Some Penguin Classics get overshadowed by others, and that's certainly the case with the Aubrey De Selincourt translation of the first five books of the Roman historian Livy. This volume was done in 1960, but when readers think "DeSelincourt" and "Livy," they think of that translator's fantastic, reads-like-a-novel Penguin Classics volume titled The War with Hannibal, the praises of which we've sung often here at Stevereads. That Hannibal volume is a kind of masterpiece, but even so, The Early History of Rome deserves its day in the sun.
This is the story of Rome's earliest mytho-history, from the foundation of the city and the tale of Romulus and Remus to the Gallic invasion of 386 b.c. Here are the Tarquin kings and the virtuous virgins and the squabbling in-fighting and the oversized characters like Coriolanus who so profitably fed the imagination of Shakespeare that he sometimes doesn't even bother to change Livy's words as he's purloining them.
The reason for this is the superb drama of Livy's prose. He himself concentrates on that drama in an appealingly unashamed way - as R. M. Ogilvie points out in his introduction, Livy had no political occupation or administrative duties; the purpose of his entire life was to write, and despite the stories we read of his public readings at Rome being sparsely attended, he clearly wrote to be enjoyed. He appears to have led no public life other than that of a working historian - he came to Rome from Padua at an early age, and when he was around 30 he began work on the great history that would consume his life: a sprawling, cinematic work of 142 books, of which only 35 survive. He write his prose epic for forty years with the full encouragement of the emperor Augustus (who jokingly accused him of Pompeian loyalties), and when he died in a.d. 17 he was famous throughout the Roman world (there's an anecdote about a man from Cadiz, with which I shall not trouble you, since you've undoubtedly read about it elsewhere).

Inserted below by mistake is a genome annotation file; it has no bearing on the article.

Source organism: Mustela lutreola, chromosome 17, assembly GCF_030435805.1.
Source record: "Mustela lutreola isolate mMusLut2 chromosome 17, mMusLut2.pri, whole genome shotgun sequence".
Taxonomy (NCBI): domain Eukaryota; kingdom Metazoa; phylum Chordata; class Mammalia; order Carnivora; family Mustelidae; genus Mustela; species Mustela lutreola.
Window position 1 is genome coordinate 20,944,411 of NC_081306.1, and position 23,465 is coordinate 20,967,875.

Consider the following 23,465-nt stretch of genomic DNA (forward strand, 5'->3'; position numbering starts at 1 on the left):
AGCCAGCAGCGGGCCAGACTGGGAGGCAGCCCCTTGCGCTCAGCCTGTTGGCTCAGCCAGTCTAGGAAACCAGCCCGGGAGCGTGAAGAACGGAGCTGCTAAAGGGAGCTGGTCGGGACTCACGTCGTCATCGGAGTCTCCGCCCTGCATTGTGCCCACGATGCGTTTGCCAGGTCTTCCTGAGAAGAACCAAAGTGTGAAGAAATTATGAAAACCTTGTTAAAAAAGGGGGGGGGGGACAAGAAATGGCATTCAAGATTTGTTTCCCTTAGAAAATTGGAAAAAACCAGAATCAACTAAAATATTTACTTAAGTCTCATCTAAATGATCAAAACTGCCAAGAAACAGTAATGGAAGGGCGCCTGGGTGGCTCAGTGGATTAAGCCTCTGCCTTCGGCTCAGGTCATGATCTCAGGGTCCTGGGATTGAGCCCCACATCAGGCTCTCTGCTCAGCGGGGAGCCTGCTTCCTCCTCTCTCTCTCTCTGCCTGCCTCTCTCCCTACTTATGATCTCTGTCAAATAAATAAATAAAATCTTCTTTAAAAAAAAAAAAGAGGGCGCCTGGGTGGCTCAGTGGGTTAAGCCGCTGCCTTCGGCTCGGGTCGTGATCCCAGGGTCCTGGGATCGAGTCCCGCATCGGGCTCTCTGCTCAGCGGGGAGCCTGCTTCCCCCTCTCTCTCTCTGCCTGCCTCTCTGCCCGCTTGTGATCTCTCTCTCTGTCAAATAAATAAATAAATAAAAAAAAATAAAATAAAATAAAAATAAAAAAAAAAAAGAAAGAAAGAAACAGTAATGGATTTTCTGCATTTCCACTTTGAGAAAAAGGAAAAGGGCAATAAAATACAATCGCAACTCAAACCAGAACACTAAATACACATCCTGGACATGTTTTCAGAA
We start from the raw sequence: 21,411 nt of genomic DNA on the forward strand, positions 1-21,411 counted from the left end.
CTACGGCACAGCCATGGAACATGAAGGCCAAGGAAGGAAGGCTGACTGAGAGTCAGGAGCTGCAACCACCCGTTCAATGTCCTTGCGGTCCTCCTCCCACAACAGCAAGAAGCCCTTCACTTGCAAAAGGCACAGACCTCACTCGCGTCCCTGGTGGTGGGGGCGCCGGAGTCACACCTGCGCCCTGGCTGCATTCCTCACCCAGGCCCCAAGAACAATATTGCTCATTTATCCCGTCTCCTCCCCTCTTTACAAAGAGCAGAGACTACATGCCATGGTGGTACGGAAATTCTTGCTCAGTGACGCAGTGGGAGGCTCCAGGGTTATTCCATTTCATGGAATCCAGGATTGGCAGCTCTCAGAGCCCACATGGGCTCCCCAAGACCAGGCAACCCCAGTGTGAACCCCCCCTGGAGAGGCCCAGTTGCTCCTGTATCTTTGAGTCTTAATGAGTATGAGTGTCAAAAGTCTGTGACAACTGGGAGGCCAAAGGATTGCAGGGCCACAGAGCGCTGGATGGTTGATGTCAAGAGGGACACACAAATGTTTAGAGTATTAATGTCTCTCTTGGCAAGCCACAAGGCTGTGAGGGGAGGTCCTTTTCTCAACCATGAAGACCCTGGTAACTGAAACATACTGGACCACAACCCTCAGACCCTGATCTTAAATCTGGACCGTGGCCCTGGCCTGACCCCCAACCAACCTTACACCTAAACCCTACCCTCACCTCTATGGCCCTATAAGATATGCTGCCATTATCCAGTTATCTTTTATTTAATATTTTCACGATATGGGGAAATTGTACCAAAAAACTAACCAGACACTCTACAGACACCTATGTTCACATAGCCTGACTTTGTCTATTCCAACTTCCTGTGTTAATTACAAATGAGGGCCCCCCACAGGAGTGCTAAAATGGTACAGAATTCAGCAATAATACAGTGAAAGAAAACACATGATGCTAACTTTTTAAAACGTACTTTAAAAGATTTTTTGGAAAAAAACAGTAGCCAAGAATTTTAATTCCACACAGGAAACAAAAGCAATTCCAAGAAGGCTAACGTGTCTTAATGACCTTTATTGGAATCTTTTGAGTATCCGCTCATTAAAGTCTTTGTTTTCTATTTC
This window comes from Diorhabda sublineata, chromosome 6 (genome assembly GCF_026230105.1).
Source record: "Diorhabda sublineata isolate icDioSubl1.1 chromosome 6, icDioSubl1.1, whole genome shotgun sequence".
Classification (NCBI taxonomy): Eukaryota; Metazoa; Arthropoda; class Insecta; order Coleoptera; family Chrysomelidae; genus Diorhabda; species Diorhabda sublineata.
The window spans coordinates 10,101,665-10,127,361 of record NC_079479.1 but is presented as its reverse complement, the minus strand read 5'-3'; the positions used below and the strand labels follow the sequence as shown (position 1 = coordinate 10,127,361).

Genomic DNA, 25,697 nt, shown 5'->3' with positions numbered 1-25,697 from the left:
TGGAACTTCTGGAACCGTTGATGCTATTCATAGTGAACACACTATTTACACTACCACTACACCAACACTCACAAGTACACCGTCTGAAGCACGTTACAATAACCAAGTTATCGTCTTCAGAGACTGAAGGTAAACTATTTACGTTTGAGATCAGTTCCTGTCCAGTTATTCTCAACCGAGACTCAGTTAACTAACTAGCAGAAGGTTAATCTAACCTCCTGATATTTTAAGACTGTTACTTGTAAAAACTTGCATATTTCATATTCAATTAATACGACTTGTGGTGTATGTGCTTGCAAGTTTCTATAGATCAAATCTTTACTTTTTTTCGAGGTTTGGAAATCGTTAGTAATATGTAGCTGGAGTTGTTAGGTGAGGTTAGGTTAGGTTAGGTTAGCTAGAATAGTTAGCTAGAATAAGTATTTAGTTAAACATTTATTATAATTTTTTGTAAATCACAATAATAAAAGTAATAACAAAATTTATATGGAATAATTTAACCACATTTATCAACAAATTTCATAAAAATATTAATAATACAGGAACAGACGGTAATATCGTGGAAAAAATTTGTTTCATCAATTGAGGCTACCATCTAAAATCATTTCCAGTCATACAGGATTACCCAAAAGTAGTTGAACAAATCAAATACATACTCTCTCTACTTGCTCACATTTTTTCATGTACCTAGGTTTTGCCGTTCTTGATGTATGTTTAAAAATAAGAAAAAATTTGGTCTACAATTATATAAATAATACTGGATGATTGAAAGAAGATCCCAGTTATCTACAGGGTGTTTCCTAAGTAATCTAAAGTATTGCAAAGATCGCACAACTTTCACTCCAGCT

35 books isn't much. For those of us who've read them over and over for the sheer fun of it, the number is heartbreaking. But there's a consolation to be taken in these first five books of the Ab Urbe Condita. Livy started here, after all, and these five books were meant as a rhetorical unit. They were proofread, indexed, and sold separately from the rest of the work, even when the rest of the work was well advanced and garnering fans of its own. Something about these elemental stories of Rome's chaotic founding (stories Livy transmuted from the mostly Greek originals he came across and denied using) held a narrative appeal that retained its strength for long centuries after their storyteller was gone. In Livy's later sections dealing with Rome's consolidation of power in Italy and the Mediterranean, there are many spots where the master nods - but in The Early History of Rome there's scarcely time to take a breath between one incredibly charged moment and the next.
Take the example of the rape of Lucretia by Sextus Tarquinius, a human drama so stark that even De Selincourt's Edwardian circumlocutions fail to blunt it:
"My body only has been violated. My heart is innocent, and death will be my witness. Give me your solemn promise that the adulterer will be punished - he is Sextus Tarquinius. Hi it is who last night came as my enemy disguised as my guest, and took his pleasure of me. That pleasure will be my death - and his, too, if you are men."